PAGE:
Open study

is now brainly

With Brainly you can:

  • Get homework help from millions of students and moderators
  • Learn how to solve problems with step-by-step explanations
  • Share your knowledge and earn points by helping other students
  • Learn anywhere, anytime with the Brainly app!

A community for students.

\[\huge I= \int _0^a \frac{f(x)}{f(x-a)+f(x)}\] show that I=a/2

Mathematics
See more answers at brainly.com
At vero eos et accusamus et iusto odio dignissimos ducimus qui blanditiis praesentium voluptatum deleniti atque corrupti quos dolores et quas molestias excepturi sint occaecati cupiditate non provident, similique sunt in culpa qui officia deserunt mollitia animi, id est laborum et dolorum fuga. Et harum quidem rerum facilis est et expedita distinctio. Nam libero tempore, cum soluta nobis est eligendi optio cumque nihil impedit quo minus id quod maxime placeat facere possimus, omnis voluptas assumenda est, omnis dolor repellendus. Itaque earum rerum hic tenetur a sapiente delectus, ut aut reiciendis voluptatibus maiores alias consequatur aut perferendis doloribus asperiores repellat.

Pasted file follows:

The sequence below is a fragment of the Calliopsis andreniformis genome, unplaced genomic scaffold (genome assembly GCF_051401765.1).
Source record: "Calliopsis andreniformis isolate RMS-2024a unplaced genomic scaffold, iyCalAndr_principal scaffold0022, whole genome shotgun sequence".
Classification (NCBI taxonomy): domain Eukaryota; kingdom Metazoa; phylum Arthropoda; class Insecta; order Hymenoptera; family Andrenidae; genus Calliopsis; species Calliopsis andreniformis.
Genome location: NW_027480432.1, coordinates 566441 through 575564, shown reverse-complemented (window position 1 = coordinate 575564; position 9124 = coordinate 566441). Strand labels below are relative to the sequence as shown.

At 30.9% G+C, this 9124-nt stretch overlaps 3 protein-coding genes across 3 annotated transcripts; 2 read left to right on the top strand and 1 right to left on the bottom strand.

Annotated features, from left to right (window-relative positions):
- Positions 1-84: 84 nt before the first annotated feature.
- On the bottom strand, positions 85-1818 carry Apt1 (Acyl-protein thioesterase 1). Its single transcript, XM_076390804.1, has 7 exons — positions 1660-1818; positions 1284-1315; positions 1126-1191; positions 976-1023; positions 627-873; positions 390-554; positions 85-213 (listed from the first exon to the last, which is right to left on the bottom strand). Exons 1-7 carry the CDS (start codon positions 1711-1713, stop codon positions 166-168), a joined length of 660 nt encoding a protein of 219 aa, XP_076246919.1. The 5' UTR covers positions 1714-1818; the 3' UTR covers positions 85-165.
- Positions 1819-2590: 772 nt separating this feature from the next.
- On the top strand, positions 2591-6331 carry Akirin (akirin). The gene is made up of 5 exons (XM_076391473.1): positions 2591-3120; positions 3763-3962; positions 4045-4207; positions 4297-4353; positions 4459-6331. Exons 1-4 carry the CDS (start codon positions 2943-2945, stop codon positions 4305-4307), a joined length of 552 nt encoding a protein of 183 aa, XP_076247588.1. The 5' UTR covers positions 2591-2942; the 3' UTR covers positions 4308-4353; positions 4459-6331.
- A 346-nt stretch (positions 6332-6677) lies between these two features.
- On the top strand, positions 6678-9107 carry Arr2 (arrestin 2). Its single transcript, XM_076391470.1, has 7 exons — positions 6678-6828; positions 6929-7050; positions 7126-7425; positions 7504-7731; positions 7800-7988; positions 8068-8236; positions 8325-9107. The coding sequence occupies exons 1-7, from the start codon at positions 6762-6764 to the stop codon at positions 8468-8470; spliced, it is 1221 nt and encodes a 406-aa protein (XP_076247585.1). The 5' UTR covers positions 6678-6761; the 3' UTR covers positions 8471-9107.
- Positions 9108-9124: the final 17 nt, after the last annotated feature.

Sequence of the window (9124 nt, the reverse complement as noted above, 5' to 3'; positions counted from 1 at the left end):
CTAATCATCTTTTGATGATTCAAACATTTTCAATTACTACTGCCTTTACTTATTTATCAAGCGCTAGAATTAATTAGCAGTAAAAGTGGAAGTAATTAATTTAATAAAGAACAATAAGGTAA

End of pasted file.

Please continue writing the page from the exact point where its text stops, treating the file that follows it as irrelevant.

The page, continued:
Join Brainly to access

this expert answer

SEE EXPERT ANSWER

To see the expert answer you'll need to create a free account at Brainly

any more info about f(x) even function or odd function ?
basically you need to use this : \(\huge \int \limits _a^b f(x)dx=\int \limits_a^b f(a+b-x)dx\)
\(\huge I= \int _0^a \frac{f(x)}{f(x-a)+f(x)} \\\huge I =\int _0^a \frac{f(a-x)}{f(-x)+f(a-x)} \)

Not the answer you are looking for?

Search for more explanations.

Ask your own question

Other answers:

if f(x)=f(-x) then you get your result after adding the above 2 equations....
i tried a u=x-a substitution
no info about even or odd
oh sry its a-x the original quest\[\huge \int_0^a\frac{f(x)}{f(x)+f(a-x)}dx\]
then using that property will directly give you answer.... and ofcourse you have to add 2 equations u got....
using\[\frac{ a}{a+b}=-\frac{ b }{ a+b }+1\] so \[\int\limits_0^a \frac{ f(x) }{ f(x)+f(a-x) }=\int\limits_0^a \frac{ -f(a-x) }{ f(x)+f(x-a)}+1\]
is that required to be used ? you can use the property...
u=a-x du=-dx \[I=(-)\int_a^0\color{red}{\frac{f(u)}{f(u)+f(a-u)}}du+\int_0^a1\] red same as I so \[I_0^a+I_a^0=a\]
wich property?
\(\huge \int \limits _a^b f(x)dx=\int \limits_a^b f(a+b-x)dx\)
why is this true
you want proof ? i need to look up...
no wait before proof let me see what it gives
I remember the proof.
in RHS, let a+b-x = t => -dx = dt limits also change to x=b to a just substitute and you'll get the LHS
yes ^

Not the answer you are looking for?

Search for more explanations.

Ask your own question